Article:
2019 Strategy Awards: Content that sparks movements

The issues around toxic masculinity and youth oppression are tackled in powerful films from Right to Play and White Ribbon.

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Film can be a potent creative catalyst for the discourse around issues like toxic masculinity and youth oppression when you get it right. White Ribbon’s “Boys Don’t Cry” and Right To Play’s “We Rise” tackled those very issues with impact by starting witha powerful insight.

Through content, non-profit White Ribbon and agencies Bensimon Byrne and Narrative explored what it means to be a man in the #metoo era. As stories flood news media, society is finally talking about the devastating consequences of toxic masculinity. But is anything being done to get at the heart of the issue?

As little kids, boys are allowed to express their emotions. But as they grow older, they’re socialized to show only those emotions associated with masculinity, while suppressing healthy ones like fear, sadness, and compassion. Research shows that this can have negative effects later in life, such as mental health issues, substance abuse, violence, incarceration and early mortality.

“Boys Don’t Cry” is a three-minute film that begins with a young boy experiencing emotions from love to sadness. But as he grows up, he’s told to bottle up his emotions and gradually transforms from an innocent child into a violent teenager.

The film was launched on Canada’s National Anti-Bullying Day across two national networks, which agreed to air the film for free. The Toronto Maple Leafs and anti-bullying advocates Monica Lewinski and George Takei, as well as parental expert Alyson Schafer helped to share the film beyond Canada. The video was picked up in 150 stories globally, generating 66 million impressions, and landed two Bronzes, one in Creaive Catalyst, another in Social Strategy.

To rally support for kids in third world countries who have been deprived of their childhood, Right to Play highlighted the power of play-based learning, which helps children to rise above adversity. Most people think of play as trivial. But games, sports, creative and free play can actually give children critical life skills, while classroom play helps them to engage in lessons.

Because children are the most vulnerable and oppressed group in the world, BBDO Toronto created the anthemic “We Rise” spot, which encourages people to join a movement in helping youth to rise up. The spot’s poetic copy sheds light on the dire circumstances that many children find themselves in, with the film supported by two equally emotional videos, one telling the story of a child soldier and another of a child labourer.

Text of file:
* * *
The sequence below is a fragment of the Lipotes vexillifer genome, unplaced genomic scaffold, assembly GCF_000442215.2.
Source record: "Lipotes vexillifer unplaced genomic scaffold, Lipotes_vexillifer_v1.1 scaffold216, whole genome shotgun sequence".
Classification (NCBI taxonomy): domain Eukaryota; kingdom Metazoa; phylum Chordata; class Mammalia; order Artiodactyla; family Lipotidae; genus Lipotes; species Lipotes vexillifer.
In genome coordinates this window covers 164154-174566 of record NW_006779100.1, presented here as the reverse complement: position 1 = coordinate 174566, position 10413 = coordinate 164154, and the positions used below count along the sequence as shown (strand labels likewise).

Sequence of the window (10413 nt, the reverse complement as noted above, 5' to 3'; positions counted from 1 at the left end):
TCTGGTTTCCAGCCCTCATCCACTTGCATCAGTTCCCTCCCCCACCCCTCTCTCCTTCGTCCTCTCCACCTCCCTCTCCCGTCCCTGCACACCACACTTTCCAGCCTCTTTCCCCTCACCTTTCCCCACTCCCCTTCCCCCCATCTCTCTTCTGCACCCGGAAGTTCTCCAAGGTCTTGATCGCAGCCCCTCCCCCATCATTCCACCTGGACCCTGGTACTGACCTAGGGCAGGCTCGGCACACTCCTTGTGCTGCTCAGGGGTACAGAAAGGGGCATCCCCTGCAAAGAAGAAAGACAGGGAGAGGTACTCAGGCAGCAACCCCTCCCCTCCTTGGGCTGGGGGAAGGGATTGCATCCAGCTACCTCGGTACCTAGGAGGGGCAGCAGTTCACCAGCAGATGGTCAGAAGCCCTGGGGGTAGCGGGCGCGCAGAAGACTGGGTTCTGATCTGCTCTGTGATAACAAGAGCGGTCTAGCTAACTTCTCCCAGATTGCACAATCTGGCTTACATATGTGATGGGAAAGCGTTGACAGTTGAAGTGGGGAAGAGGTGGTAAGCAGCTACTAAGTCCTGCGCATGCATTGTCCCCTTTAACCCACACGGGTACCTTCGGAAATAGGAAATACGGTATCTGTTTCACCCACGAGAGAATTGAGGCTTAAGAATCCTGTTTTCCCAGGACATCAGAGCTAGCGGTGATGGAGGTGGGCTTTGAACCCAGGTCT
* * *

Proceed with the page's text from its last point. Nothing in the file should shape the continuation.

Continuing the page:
“We Rise” aired with donated media and was supported by Right to Play’s network of athlete ambassadors. Facebook also used the campaign to help launch its “donate now” button. As a result, Right to Play saw a 40% increase in online donations and a 42% increase in new donors, raising enough money to give 40,000 kids a year of play. The campaign insight was recognized with a Silver in Creative Catalyst, as well as a Bronze in Turnaround Strategy.75916_75925_75919_75922_75913_75910_We Rise(Image)

Coming home to Canada

In 2018, Tim Hortons was dealing with a public dispute with franchisees, new foreign ownership and a controversy over minimum wage. The QSR needed to build love for its brand again, and it turned to Zulu Alpha Kilo to help.

“The Away Game” is a Silver Content Strategy-winning film that followed the brand’s steps to give Kenya’s hockey team the game of a lifetime. It aimed to build goodwill by bringing Canada’s community together to welcome “The Ice Lions” (a team that had no one to play against).

The brand flew the team to Canada and set up a game with a local league, as well as pro players Sidney Crosby and Nate McKinnon. The video launched on YouTube and social, with an 18-minute version airing during a primetime game on Rogers’ Sportsnet.

“The Away Game” got four million views in the first four days and eight million social media impressions in just 72 hours. More importantly, a Leger Brand Reputation Report showed that Tims leaped 17 spots from 50th to 33rd.